Unemployment benefits and the law of unintended consequences
We often point out the unintended consequences of government actions simply to make a point to those who think government is the answer to all problems. Those that believe that need to closely consider the results of government “solutions”. For instance – let’s extend unemployment benefits and extend and extend them some more. How could there possibly be a downside to that?
In a state with the nation’s highest jobless rate, landscaping companies are finding some job applicants are rejecting work offers so they can continue collecting unemployment benefits.
It is unclear whether this trend is affecting other seasonal industries. But the fact that some seasonal landscaping workers choose to stay home and collect a check from the state, rather than work outside for a full week and spend money for gas, taxes and other expenses, raises questions about whether extended unemployment benefits give the jobless an incentive to avoid work.
Members of the Michigan Nursery and Landscape Association “have told me that they have a lot of people applying but that when they actually talk to them, it turns out that they’re on unemployment and not looking for work,” said Amy Frankmann, the group’s executive director. “It is starting to make things difficult.”
Of course, what is happening is those drawing the benefits are dutifully applying for jobs as required by the state in order to continue to draw unemployment benefits. But, when it comes down to actually taking a job, they’re not at all interested – they applied to continue to qualify for the unemployment compensation, not actually get a job.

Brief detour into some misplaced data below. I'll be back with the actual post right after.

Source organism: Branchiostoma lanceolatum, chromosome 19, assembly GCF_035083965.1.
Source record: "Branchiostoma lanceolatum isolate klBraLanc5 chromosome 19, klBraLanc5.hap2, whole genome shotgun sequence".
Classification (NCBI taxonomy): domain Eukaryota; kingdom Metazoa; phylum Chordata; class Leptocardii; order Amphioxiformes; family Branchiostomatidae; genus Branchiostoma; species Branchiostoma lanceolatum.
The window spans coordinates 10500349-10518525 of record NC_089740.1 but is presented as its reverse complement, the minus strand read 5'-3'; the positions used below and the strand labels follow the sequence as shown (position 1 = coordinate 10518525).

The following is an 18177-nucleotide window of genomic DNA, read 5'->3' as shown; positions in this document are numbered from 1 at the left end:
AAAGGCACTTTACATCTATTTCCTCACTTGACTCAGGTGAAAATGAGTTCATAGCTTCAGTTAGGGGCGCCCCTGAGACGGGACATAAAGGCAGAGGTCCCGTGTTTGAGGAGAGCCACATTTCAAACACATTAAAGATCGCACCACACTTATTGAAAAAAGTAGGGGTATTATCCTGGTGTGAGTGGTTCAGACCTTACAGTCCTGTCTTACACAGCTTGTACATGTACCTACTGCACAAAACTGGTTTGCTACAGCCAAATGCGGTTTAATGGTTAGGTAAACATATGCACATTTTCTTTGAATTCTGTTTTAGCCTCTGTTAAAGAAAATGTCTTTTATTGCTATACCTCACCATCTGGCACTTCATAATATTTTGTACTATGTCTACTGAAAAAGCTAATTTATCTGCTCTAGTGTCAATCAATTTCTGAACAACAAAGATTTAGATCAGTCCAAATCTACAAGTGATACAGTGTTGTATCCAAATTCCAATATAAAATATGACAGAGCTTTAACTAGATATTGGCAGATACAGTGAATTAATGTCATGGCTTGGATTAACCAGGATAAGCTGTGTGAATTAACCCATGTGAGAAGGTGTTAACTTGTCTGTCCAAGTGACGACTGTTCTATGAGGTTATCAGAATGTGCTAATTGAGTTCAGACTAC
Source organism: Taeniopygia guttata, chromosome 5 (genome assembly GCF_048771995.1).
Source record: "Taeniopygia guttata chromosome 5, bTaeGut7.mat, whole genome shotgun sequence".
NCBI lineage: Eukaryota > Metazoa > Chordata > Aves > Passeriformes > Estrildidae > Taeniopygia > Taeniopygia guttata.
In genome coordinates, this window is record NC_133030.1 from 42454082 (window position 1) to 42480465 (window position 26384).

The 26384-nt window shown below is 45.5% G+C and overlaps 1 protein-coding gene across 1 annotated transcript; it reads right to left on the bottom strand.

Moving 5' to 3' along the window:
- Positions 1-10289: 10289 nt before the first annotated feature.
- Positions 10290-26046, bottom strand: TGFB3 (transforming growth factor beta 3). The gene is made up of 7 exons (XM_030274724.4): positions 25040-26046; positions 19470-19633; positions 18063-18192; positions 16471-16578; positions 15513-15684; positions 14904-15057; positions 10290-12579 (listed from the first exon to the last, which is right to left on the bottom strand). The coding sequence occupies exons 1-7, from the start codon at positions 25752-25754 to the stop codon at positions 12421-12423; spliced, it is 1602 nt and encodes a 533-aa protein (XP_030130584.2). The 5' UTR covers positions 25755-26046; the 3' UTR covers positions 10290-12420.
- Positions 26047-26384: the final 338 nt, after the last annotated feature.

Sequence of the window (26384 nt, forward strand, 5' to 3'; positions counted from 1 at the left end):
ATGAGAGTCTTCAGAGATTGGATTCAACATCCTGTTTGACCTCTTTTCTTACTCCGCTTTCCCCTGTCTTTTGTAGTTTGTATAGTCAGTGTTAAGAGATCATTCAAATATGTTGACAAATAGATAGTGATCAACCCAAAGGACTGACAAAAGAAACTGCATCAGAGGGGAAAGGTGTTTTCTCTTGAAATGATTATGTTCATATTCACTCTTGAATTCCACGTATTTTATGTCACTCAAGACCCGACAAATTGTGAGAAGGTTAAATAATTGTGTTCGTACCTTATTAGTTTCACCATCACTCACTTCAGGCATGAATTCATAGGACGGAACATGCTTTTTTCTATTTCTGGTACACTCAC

So wait a minute – are you saying that a landscape worker can’t make as much as someone on unemployment. Well, yes, but not for the reason you think:
The average landscape worker earns about $12 per hour, according to the Michigan Department of Labor and Economic Growth. A full-time landscaping employee would make $225 more a week working than from an unemployment check of $255.
But after federal and state taxes are deducted, a full-time landscaper would earn $350 a week, or $95 more than a jobless check. The gap could narrow further for those who worked at other higher-paying seasonal jobs, such as construction or roofing, which would result in a larger benefits check.
The maximum weekly benefit an unemployed Michigan worker can receive is $387.
Some job applicants are asking to be paid in cash so they can collect unemployment illegally, said Gayle Younglove, vice president at Outdoor Experts Inc. in Romulus.
“Unfortunately, we feel the economy is promoting more and more people and companies to play the system and get paid or collect cash money so they don’t have to pay taxes,” Younglove said.
Heh … ya think?!
Michigan offers unemployment benefits for up to 26 weeks (6 months). When those benefits run out, unemployed can apply for extended federal benefits up to a maximum of 99 additional weeks.
The federal jobless benefits extension “is the most generous safety net we’ve ever offered nationally,” said David Littmann, senior economist of the Mackinac Center for Public Policy, a free-market-oriented research group in Midland. The extra protection reduces the incentive to find work, he said.
It’s impossible to know exactly how many workers are illegally declining employment, but 15 percent of Michigan’s economy is underground, where people trade services, barter or exchange cash without reporting it to the government, Littmann said.
No incentive to go back to work and have a large portion of one’s earnings go to taxes and a large incentive to game the system andcontinue drawing the benefits while engaging in (and growing) the underground economy – all of these unintended consequences provided by?
Government – which as usual doesn’t know when to get out of the way.
But, this will come as a comfort, I’m sure:
A person becomes ineligible for benefits if he or she fails to accept suitable work, said Stephen Geskey, director of Michigan’s Unemployment Insurance Agency.
Yeah, I’m sure that’s strictly enforced and working out very well saving taxpayer dollars – don’t you?
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